Mom Expert (Jill from A Mom with a Lesson Plan) :Oh this is a good one. With parenting there are so many different ideas, beliefs and techniques. You would be hard pressed to find two people with exactly the same parenting style. Since socialization is so important (for parents and kids) there are bound to be times when your parenting styles clash with those around you.I think I would start by asking you “Is talking to the adult really necessary?” The reason I ask is that kids are pretty good at determining which behavior is appropriate at which times. “Library behavior” is much different than “park behavior” and kids are taught early the rules for each situation. Depending on the amount of time you are spending with this friend, the simple solution might be to have special rules for this particular friend. “She prefers quiet and calm, so when we play at her house we will do our best to respect her feelings.” When the play is on your turf it will be easier to explain, “I planned this great ENERGY spending activity! Do you want to join in, or sit back and watch?” You will be teaching your kids how to survive in a social world…as well as passing on a few hints to your friend.

Of course if you feel like passing on some of your techniques, sharing ideas can be wonderful thing. If you approach the topic in a positive way you both may walk away learning something.  Find blog posts, or magazine articles that support your values. “I read this great article; it was about the importance of movement and excitement.”  Keep in mind that every kid is different and there is no set “right” way to parent.
— Jill, A Mom with a Lesson Plan

Lifestyle Expert (Sarah from Füdoo Boards) :It annoys me too when people are down other kids’ throats expecting what they think is “acceptable behavior”. I am a pretty laid back mom, so being calm at all times isn’t that important to me, but to some people quiet and calm seems to be a reachable virtue they want to instill in THEIR children. If this person is a friend that you want to hang out with, you might want to look at where you are meeting. Don’t set yourself up for her corrections by going to her house, to a restaurant, or somewhere rather quiet. Instead try to meet at parks, simple hiking trails, or mall playgrounds. You can even meet with her regularly to walk with strollers and get some exercise. As long as your children are not hurting or offending anyone, she shouldn’t be trying to “fix” anyone’s behavior.  I hope this helps!– Sarah, Fudoo Boards

You, too, can weigh in with your opinions right in the hands on : as we grow Facebook Community. Add your very own expert advice to the Unwanted Behaviors : Adult Differences discussion!

These four experts are very generous for giving their time to answer these questions on hands on : as we grow. Please check out their websites listed above. Thank you experts for your extensive knowledge!

Next Monday, the experts lend their advice for a touchy topic. Private parts and personal space may become an issue with children, learn the best way to act in these situations.

In case you’re just stopping in for the first time here on Raising Kids is Tough, last month was all about Eating Battles – many questions were answered by the experts and fans of the hands on : as we grow Facebook community!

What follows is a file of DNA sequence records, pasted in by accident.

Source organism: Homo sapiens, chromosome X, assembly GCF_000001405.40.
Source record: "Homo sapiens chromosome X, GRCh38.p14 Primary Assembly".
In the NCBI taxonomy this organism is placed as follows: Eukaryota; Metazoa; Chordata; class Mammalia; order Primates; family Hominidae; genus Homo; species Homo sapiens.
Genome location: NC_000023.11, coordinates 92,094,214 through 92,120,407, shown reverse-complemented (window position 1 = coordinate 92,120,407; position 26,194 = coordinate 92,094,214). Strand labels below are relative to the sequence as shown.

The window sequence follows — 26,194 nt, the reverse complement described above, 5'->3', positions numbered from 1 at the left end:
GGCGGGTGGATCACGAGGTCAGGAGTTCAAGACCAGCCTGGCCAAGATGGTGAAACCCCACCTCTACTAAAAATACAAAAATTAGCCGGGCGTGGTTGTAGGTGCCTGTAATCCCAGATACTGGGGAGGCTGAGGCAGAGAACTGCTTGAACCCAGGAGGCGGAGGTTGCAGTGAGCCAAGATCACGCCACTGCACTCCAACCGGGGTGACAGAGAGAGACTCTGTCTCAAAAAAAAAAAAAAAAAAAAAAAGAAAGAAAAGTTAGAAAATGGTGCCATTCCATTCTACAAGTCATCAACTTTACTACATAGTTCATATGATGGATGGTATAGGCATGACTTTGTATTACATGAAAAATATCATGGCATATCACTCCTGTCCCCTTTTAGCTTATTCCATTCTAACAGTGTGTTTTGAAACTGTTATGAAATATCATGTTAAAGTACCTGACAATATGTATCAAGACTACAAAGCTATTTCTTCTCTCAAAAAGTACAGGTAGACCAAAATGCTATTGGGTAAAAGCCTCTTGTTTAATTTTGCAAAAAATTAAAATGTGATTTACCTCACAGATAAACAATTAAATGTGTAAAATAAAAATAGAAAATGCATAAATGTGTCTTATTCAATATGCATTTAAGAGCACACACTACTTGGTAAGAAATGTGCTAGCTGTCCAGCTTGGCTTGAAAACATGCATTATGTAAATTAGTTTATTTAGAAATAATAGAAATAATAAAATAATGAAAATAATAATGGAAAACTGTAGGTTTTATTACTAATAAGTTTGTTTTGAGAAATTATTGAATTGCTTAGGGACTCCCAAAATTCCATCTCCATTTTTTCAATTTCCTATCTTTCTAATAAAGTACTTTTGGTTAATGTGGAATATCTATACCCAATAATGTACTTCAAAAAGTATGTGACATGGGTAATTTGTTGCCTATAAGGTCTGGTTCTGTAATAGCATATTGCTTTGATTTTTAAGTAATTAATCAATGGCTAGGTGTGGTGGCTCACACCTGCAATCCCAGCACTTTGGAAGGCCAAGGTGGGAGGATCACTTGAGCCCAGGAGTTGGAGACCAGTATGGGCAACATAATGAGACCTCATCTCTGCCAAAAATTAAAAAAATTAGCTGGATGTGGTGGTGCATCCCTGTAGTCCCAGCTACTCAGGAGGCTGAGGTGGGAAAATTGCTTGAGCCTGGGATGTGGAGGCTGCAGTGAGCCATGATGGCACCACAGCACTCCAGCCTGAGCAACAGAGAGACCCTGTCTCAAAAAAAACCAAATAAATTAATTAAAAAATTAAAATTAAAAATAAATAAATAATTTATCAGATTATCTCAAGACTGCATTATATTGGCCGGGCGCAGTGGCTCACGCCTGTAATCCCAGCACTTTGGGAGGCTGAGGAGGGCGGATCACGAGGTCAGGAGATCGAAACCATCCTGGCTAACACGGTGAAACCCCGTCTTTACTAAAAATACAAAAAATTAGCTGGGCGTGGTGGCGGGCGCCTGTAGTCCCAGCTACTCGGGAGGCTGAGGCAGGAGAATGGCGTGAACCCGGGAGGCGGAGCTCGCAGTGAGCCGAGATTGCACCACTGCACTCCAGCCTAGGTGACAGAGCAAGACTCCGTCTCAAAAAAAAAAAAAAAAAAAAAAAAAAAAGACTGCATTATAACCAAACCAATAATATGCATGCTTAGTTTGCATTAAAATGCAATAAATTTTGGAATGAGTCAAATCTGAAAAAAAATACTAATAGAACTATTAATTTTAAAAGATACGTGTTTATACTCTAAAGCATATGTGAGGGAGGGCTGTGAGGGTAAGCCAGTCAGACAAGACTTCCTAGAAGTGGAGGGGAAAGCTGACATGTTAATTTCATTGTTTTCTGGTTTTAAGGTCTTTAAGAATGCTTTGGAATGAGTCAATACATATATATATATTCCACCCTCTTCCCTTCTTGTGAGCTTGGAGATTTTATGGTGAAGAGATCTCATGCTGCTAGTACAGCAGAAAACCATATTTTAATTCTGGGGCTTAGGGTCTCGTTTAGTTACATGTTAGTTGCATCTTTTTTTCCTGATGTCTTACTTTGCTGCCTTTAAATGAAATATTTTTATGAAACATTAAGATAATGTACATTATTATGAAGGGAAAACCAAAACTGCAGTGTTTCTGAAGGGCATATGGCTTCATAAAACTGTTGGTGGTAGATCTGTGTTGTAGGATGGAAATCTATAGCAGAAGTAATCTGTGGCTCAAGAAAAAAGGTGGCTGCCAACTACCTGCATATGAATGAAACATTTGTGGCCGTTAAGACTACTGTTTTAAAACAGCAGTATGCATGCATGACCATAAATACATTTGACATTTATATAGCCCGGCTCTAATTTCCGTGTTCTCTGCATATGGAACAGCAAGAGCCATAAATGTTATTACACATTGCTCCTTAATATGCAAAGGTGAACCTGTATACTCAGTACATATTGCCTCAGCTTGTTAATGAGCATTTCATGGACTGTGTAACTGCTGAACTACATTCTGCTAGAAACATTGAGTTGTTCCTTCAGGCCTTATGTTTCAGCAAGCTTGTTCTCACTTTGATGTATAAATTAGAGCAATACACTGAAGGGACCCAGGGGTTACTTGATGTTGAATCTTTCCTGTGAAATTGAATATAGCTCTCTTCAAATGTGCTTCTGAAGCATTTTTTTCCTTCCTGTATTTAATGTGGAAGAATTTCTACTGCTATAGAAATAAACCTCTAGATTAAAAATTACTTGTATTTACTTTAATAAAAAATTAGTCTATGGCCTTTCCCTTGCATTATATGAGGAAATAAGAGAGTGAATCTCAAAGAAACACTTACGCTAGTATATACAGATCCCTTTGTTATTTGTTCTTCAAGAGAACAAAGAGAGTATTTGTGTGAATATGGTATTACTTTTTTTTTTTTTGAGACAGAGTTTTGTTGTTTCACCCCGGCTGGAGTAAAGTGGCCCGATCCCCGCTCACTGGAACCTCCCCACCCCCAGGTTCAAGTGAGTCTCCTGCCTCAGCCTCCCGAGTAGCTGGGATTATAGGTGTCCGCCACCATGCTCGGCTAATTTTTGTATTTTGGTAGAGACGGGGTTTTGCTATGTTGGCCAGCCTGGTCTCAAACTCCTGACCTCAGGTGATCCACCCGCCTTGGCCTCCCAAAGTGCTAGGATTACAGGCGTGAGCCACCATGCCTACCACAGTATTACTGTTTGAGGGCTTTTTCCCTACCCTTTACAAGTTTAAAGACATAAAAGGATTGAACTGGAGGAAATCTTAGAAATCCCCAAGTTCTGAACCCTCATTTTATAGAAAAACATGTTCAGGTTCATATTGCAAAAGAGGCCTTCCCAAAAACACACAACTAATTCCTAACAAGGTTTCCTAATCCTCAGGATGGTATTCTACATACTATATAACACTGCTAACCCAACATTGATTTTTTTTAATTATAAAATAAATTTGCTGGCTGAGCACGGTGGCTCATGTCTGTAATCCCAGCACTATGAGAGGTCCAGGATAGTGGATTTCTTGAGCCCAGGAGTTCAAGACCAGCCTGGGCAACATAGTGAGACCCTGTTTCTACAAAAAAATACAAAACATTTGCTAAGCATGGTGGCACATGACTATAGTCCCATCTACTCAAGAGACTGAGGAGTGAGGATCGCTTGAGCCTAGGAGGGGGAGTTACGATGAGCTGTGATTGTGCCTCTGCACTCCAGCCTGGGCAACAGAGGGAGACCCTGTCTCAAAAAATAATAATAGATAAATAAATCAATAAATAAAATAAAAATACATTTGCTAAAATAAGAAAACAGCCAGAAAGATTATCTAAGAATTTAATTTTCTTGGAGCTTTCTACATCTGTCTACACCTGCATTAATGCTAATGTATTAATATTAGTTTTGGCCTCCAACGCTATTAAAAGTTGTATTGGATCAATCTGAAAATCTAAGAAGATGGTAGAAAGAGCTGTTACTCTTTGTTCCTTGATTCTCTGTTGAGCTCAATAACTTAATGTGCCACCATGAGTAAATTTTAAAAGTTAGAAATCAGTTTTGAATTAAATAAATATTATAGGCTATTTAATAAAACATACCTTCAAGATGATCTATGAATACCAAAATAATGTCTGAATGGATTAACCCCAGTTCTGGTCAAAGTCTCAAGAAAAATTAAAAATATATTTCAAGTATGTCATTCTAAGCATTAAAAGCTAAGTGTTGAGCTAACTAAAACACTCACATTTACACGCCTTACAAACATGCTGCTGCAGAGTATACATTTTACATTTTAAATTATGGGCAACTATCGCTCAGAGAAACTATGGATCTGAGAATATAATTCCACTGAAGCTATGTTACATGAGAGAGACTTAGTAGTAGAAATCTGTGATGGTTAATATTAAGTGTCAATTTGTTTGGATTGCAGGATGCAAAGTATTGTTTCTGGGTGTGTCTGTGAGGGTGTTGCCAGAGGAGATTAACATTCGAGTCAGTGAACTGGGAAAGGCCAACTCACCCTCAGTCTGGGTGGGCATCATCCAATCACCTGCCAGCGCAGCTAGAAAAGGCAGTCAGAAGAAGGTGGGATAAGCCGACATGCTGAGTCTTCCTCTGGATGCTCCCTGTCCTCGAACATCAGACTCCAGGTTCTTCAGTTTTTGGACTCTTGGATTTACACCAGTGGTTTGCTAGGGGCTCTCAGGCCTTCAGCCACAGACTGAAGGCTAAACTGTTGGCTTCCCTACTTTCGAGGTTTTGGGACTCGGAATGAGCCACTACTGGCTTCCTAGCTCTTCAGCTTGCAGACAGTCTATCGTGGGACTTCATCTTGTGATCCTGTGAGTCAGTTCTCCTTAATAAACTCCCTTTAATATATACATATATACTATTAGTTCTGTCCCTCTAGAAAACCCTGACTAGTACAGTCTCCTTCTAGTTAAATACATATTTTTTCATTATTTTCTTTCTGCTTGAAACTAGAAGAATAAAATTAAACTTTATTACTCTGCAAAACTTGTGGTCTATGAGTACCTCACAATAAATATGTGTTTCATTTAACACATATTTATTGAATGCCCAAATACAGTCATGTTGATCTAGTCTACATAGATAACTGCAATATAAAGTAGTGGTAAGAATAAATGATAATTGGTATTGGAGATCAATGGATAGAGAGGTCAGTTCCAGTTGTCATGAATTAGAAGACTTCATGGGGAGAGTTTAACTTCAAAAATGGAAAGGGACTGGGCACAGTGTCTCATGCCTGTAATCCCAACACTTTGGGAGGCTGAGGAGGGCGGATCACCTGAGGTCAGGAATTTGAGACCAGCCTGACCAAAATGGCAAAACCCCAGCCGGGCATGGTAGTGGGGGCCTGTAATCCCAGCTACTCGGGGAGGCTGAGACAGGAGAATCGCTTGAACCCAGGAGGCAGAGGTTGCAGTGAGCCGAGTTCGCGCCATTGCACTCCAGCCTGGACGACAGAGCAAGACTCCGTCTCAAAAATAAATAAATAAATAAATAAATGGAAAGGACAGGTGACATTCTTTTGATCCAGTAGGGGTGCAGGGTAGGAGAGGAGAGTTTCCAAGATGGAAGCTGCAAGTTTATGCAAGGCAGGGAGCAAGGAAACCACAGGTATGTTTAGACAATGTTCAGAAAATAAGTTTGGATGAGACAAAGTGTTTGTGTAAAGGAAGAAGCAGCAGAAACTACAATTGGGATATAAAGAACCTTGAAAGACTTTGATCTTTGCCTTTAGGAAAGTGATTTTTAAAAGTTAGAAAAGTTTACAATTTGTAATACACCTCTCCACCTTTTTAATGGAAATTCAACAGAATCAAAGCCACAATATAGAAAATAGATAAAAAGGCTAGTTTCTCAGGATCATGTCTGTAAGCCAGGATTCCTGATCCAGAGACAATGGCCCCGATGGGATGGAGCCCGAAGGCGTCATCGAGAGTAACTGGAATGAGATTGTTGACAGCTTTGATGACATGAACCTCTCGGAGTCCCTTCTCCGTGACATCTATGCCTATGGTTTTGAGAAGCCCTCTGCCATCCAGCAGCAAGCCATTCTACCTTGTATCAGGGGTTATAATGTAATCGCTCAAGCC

And thank you to all the readers who have submitted questions! Head over and submit your question – next month’s topic I’m hoping to talk about Learning Skills – how to encourage learning, or maybe there are specific skills that your child lacks and you’d like some advice on how to teach them. Whatever it may be, submit your nagging questions that makes Raising Kids Tough! (All topics are welcome, we’ll get to your question in the future!)

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  1. Sarah says

    I totally agree with what you guys are saying and I have asked people to please not correct my child if I am there. But at the same time we need to teach our children to obey adults. They need to realize that when they go to a friends house that adult may have different rules and they need to obey them. Or they need to obey the rules at school, church, daycare, etc. Some of these adults may have different ways to discipline or different standards but children need to learn to act according to how the situation dictates. As adults we do this all the time-work, school, home, store, etc. Just my tidbit!

  2. Anonymous says

    Great article. I'm wondering what the experts would have to say about the need to protect your children from always being hurt by another child; whereby that child's mother chooses to do absolutely nothing about it, in the name of gentle discipline and unconditional love?!?!?!?!

    Whilst I agree wholeheartedly that others should not correct someone's child, especially if the parent is right there. But what do you do when you find yourself in that situation time and time again?

  3. Erin says

    I think that if another child does something that hurts your child, there are time when it is completely appropriate to step in. Sometimes "rough play" is normal childs play, and if you take a step back you will see that your child is able to handle it themselves. Often, if it is another child acting out, the other parent will step in to discipline their own child. These are of course the ideal scenarios! If a child is doing something dangerous such as pushing, throwing rocks (or really anything that will hurt your child) I think it is compleely appropriate for another adult (such as yourself) to intervene to insure safety.
    If it is a friend of yours (and it is continually happening on a play date) you could address your concerns with the other parent. Anoher option would be to try to plan out your playdates differently, maybe a different environment would work better, or a more structured activity.